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Publication numberUS7168854 B2
Publication typeGrant
Application numberUS 10/872,996
Publication dateJan 30, 2007
Filing dateJun 22, 2004
Priority dateApr 10, 2003
Fee statusPaid
Also published asUS20040234042
Publication number10872996, 872996, US 7168854 B2, US 7168854B2, US-B2-7168854, US7168854 B2, US7168854B2
InventorsDavid Lowry Ergun, Richard Franklin Morris
Original AssigneeGeneral Electric Company
Export CitationBiBTeX, EndNote, RefMan
External Links: USPTO, USPTO Assignment, Espacenet
Examination table providing x-ray imaging
US 7168854 B2
Abstract
A multi-use examination table provides x-ray imaging thereby conserving examination room space and to speed patient examination while retaining standard examination table features such as table extensions, foot end drawers, trays and stirrups, and a step for access to the high examination table surface. A repositionable imaging boom allows the table to remain unobstructed when x-ray imaging is not required.
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Claims(17)
1. A multi-use examination table comprising:
a horizontal table unit having a longitudinally opposed head end and a foot end, and a portion that is fixed in a horizontal direction, the table unit including a pedestal supporting a table top that is x-ray transmissive over at least a portion of the table;
a support arm attached to the table and movable between a first position having a first end in cantilevered transverse extension over the table top and a stowed second position with the first end substantially removed from overhanging obstruction of the table top to allow access to a patient lying on the table top;
an x-ray source and x-ray detector attached, one on a first mounting at the first end of the arm and one on a second mounting within the head end of the table in substantial vertical opposition to the first mounting when the arm is in the first position, the x-ray source and x-ray detector cooperating to generate x-ray images along an axis through a portion of the patient resting on the table top when the arm is in the first position, the x-ray source and x-ray detector being substantially offset from opposition when the arm is in the second position;
wherein the foot end of the table includes:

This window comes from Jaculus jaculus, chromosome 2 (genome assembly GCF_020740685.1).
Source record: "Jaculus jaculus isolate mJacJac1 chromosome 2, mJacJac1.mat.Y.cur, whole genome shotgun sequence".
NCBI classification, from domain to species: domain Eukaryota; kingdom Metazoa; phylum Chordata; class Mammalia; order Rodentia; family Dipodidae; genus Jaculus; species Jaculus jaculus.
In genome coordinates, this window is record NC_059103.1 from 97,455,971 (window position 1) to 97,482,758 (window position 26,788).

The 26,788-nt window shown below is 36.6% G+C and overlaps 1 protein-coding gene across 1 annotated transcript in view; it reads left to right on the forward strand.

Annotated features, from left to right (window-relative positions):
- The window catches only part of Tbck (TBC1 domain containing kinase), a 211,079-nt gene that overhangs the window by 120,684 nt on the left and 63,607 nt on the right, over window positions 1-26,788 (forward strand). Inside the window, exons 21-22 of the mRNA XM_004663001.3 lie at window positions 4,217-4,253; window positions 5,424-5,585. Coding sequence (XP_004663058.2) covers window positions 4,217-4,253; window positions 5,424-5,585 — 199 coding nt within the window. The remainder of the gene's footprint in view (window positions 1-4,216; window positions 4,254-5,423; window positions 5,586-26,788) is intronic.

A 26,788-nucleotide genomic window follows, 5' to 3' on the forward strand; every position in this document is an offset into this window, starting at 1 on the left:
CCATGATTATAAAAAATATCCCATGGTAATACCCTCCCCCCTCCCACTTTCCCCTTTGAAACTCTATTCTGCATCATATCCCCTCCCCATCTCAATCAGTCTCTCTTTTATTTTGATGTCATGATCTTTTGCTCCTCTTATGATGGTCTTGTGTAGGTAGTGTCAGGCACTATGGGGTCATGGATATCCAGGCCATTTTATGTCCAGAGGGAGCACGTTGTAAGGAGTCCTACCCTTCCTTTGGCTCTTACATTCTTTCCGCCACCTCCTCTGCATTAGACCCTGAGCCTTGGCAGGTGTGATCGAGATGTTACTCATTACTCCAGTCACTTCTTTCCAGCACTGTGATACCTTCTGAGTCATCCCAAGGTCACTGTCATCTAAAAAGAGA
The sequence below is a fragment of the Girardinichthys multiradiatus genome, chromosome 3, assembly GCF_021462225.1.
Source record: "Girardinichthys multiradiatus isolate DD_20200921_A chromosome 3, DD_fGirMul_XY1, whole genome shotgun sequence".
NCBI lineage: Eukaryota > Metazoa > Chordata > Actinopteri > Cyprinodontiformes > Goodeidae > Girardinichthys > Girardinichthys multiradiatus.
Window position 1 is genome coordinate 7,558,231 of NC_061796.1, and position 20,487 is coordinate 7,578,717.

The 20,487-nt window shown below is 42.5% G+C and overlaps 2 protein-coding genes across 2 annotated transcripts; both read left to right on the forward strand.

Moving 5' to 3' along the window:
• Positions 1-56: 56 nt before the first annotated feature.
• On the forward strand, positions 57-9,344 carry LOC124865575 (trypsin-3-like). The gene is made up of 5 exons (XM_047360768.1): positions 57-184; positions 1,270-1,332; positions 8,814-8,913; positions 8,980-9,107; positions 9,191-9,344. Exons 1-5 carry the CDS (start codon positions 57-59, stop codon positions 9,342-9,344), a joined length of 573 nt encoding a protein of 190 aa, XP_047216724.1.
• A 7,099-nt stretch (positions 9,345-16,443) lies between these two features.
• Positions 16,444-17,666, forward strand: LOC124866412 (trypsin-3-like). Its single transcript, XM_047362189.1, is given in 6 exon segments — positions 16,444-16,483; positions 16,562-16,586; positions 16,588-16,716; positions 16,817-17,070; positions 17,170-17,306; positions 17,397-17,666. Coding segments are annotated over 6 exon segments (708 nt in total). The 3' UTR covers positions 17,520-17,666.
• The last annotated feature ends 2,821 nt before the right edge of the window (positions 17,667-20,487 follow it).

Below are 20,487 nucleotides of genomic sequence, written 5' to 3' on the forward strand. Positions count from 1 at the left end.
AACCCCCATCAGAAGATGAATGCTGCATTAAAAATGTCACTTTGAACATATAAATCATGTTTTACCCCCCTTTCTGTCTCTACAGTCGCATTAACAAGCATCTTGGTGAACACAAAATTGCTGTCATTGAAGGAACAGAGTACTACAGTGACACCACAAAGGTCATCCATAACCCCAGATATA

(i) a step attached to the pedestal to extend from and frilly retract into the pedestal with a longitudinal sliding motion;
(ii) a table extension section slidably extending longitudinally from and fully retracting longitudinally into a remainder of the table top;
(iii) foot stirrups slidably extending longitudinally from and fully retracting longitudinally into a remainder of the table top; and
(iv) at least one drawer extending longitudinally from and fully retracting longitudinally into the pedestal.
2. The multi-use examination table of claim 1 wherein the pedestal is sized to hold an upper surface of the table top at least 30 inches from a floor.
3. The multi-use examination table of claim 1 wherein the drawer is electrically heated to hold examination instruments near body temperature.
4. The multi-use examination table of claim 1 wherein the table top further includes a section for supporting a patient's upper torso, the section for supporting a patient's upper torso raisable in angulation with respect to a remainder of the table top.
5. The multi-use examination table of claim 1 wherein the table top includes a paper roll support holding a paper roll for rotation about a transverse axis at one end of the table top allowing dispensing of paper along a longitudinal axis to cover the table top.
6. The multi-use examination table of claim 1 wherein the pedestal includes an electrical outlet and wiring to attach the electrical outlet to line voltage.
7. The multi-use examination table of claim 1 wherein an upper surface of the table top includes an upholstery layer comprised of an elastomeric foam retained within a water resistant covering.
8. The multi-use examination table of claim 1 wherein the support arm includes a swivel joint having a vertical axis so that the cantilevered portion of the support arm is moveable from a transverse orientation in the first position to a longitudinal orientation displaced to a side of the table top in the second position.
9. The multi-use examination table of claim 1 wherein the support arm includes a swivel joint having a horizontal axis so that the cantilevered portion of the support arm is moveable from a transverse orientation in the first position to a vertical orientation extending upward to a side of the table top in the second position.
10. The multi-use examination table of claim 1 wherein the support arm provides a C-shaped frame having the first and second mountings on opposed ends of the C-shaped frame.
11. The multi-use examination table of claim 1 wherein the first and second mountings are movable by electrically linked servo mechanisms to translate perpendicularly to a vertical axis while in vertical opposition.
12. The multi-use examination table of claim 1 including a motor drive communicating with the support arm to move the support arm for a scanning of the patient.
13. The multi-use examination table of claim 1 including a housing enclosing the first end of the support arm allowing movement within and relative to the housing over a range of scanning.
14. The multi-use examination table of claim 13 wherein the housing is sized to allow movement within and relative to the housing over a range of scanning in two perpendicular horizontal directions.
15. The multi-use examination table of claim 1 wherein the x-ray detector is a removable cassette of a type selected from the group consisting of: a film cassette and a stimulable phosphor plate.